Now, before we go any further, I just wanna remind everyone not to compare these returns to the stock market, another asset class, or even a diversified portfolio.
We're looking at bonds right now in a vacuum, which is really important to recognize. Also remember that bonds and interest rates have an inverse relationship. In other words, when interest rates go down, bond prices go up. And you might remember that interest rates were sky high in the eighties and they've been dropping ever since.
So while 6% or even 9% return on your bonds might sound attractive, realize that those types of returns are unlikely to show up over the next 10-plus years. But that's all besides the point. What I'm wanting to illustrate here is how the credit premium has shown up.
In real life, low-rated risky bonds have had an average rate of return of 9% and highly rated US treasury bonds have had a 6% rate of return. By taking more risk loaning your money to lower-rated companies, you earned a premium return.
However, it's important to understand what that risk is, especially if you're a retirement investor who plans on using your savings to live off of in the very near future because these lower-rated bonds can start to behave like stocks during catastrophic times. And that's the last thing that you want to happen when leveraging your portfolio to fund retirement.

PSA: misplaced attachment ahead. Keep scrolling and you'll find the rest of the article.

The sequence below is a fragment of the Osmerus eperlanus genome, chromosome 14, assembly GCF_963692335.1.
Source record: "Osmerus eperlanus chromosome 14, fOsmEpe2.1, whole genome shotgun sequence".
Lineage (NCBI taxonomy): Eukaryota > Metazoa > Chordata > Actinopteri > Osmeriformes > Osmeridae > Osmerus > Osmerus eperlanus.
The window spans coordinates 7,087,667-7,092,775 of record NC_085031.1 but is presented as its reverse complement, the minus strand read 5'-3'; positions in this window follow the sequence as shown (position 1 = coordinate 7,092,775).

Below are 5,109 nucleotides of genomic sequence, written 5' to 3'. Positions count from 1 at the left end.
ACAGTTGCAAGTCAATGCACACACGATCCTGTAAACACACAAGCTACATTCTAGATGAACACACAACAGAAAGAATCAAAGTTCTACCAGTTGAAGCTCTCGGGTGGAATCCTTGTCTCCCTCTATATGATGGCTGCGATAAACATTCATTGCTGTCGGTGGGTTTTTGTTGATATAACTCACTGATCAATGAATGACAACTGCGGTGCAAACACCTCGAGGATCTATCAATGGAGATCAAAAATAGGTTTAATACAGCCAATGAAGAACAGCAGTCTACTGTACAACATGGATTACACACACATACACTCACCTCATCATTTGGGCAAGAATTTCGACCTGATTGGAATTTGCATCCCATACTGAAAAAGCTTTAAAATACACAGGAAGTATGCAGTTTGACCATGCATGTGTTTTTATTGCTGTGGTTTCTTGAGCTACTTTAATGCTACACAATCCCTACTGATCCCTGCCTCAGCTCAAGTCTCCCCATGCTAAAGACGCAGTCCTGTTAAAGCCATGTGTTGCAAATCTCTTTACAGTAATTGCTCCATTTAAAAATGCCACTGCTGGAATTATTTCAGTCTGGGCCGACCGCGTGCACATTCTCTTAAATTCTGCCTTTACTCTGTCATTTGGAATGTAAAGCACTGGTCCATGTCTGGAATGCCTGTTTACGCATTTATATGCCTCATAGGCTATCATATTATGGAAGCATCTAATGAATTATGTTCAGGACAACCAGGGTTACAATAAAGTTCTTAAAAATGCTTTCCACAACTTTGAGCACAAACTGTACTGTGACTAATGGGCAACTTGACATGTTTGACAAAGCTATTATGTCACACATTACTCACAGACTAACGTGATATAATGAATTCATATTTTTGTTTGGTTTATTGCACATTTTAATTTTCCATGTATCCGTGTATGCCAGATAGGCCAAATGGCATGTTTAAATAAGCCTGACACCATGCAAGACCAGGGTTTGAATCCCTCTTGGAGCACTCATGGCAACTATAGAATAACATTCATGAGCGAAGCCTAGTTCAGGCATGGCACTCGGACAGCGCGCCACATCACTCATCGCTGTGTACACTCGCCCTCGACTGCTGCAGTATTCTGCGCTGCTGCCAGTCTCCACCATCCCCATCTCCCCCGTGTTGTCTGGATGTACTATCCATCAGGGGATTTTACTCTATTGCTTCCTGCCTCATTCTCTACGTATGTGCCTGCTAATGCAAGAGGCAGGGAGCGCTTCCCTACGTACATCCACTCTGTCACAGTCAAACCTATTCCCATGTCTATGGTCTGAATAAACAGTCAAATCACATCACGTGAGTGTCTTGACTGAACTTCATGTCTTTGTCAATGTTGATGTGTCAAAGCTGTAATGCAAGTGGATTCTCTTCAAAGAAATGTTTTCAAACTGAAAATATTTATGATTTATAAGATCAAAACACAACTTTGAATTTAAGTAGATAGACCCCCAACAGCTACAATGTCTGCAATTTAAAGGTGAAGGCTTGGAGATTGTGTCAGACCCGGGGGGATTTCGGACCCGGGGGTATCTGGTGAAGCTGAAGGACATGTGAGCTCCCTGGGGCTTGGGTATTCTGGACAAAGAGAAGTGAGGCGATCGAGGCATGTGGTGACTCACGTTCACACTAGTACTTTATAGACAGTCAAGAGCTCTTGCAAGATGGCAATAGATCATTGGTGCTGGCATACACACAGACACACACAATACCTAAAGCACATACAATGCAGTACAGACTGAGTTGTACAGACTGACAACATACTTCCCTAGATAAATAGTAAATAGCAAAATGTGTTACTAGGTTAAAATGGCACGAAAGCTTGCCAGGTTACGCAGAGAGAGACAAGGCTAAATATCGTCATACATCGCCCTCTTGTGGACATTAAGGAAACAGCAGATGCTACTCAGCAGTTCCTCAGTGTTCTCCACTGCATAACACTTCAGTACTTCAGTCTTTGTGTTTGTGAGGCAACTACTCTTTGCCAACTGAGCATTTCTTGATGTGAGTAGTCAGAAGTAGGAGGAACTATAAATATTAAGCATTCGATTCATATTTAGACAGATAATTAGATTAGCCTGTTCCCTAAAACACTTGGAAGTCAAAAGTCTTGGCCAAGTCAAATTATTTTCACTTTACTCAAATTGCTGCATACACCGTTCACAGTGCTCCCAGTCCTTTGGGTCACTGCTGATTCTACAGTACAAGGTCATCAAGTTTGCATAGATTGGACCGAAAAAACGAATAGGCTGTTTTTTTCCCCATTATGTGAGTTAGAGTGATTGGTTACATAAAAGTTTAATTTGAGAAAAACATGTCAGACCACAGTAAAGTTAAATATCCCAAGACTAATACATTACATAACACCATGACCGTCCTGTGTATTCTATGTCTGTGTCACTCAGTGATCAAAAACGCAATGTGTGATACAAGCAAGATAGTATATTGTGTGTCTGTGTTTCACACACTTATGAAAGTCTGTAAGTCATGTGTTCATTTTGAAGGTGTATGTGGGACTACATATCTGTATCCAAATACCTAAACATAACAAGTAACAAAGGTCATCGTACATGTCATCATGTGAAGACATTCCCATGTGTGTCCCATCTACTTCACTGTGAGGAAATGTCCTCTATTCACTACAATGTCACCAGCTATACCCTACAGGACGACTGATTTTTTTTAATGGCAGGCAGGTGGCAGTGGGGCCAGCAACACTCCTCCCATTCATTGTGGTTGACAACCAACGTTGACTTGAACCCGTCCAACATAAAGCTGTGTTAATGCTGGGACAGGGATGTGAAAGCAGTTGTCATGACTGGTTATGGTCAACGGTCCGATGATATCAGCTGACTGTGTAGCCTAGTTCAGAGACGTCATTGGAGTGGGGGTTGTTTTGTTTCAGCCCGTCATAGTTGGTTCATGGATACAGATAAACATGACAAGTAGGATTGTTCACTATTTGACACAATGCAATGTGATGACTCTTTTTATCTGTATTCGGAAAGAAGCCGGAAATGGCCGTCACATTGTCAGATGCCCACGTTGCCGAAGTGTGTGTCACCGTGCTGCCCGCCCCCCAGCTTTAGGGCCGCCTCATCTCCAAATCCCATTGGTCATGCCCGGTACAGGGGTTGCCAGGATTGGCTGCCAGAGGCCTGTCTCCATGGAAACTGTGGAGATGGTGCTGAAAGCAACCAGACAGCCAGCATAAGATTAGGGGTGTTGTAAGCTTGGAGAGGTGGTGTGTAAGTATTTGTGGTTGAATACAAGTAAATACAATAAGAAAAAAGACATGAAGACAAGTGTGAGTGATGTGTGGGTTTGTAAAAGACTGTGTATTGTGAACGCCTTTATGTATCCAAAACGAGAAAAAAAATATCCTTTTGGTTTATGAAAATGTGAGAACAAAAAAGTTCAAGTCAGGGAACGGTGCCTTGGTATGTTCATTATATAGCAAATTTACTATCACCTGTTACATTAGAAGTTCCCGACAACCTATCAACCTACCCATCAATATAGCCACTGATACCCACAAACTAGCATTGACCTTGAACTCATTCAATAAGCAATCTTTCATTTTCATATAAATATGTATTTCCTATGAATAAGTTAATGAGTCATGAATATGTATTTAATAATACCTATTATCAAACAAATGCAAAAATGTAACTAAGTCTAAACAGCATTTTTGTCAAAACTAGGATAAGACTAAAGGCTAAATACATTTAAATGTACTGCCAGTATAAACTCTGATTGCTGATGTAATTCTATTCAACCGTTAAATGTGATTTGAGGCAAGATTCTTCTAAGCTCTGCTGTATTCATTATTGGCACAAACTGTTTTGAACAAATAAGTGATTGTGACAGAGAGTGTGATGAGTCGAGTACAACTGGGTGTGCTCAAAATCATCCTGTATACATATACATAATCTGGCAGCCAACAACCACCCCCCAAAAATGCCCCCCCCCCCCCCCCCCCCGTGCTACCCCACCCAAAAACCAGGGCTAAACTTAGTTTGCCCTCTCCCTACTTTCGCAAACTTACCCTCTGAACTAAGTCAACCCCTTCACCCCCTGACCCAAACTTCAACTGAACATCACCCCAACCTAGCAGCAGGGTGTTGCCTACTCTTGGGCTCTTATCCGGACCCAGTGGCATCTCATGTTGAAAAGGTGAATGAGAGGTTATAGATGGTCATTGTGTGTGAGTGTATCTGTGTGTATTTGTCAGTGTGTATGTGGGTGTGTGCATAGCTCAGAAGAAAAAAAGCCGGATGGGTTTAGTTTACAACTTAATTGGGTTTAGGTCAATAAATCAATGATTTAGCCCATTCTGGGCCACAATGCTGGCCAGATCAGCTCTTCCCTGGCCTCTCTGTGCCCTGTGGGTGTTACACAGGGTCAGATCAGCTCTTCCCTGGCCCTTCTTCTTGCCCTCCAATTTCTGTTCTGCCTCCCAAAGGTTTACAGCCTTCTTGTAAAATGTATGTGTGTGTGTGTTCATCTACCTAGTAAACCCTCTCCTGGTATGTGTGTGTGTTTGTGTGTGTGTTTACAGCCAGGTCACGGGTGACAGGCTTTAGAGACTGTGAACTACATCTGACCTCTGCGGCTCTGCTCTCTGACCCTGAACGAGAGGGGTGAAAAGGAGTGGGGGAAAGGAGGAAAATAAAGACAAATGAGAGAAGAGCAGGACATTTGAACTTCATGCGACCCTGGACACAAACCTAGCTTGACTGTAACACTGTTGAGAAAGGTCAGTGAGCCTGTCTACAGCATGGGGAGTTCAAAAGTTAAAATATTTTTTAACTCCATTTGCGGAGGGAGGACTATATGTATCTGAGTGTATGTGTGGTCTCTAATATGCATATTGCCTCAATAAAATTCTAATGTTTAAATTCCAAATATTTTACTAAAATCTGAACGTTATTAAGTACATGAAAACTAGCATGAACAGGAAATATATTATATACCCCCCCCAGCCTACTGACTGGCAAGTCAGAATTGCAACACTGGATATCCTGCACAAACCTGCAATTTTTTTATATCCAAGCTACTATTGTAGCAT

The most recent example of this was for the first quarter of this year, from January 1st to March 31st, the S&P 500, the US stock market index was down about 20% and the Barclays high yield bond index wasn't too far behind with a negative return of 10%.
However, our trusted AAA-rated US treasury bonds of similar maturity were up just over 5% during that same time period. So stocks are down, high-yield bonds are down and trusted AAA-rated US treasury bonds are up about 5.25%.
One thing to note here is the high-yield bond index that I'm using is not the worst of the worst. These are double B rated bonds. There are junkier way worse bonds out there that would've of course returned much lower than that. Also, even investment grade bonds, remember those are the Triple Bs, those were down 6% during the first quarter of this year.
So investment grade bonds, those triple B rated bonds were down over 6% during that same time period. And this story has played out many, many times in history during catastrophic time periods. Lower rated bonds start behaving a lot like stocks.
And I think this is especially important to keep in mind right now with all the headlines that I'm seeing around record-low interest rates and the future bond return expectations, the talking heads and the big banks are suggesting that investors might need to take more risk with their bonds in order to boost their future returns.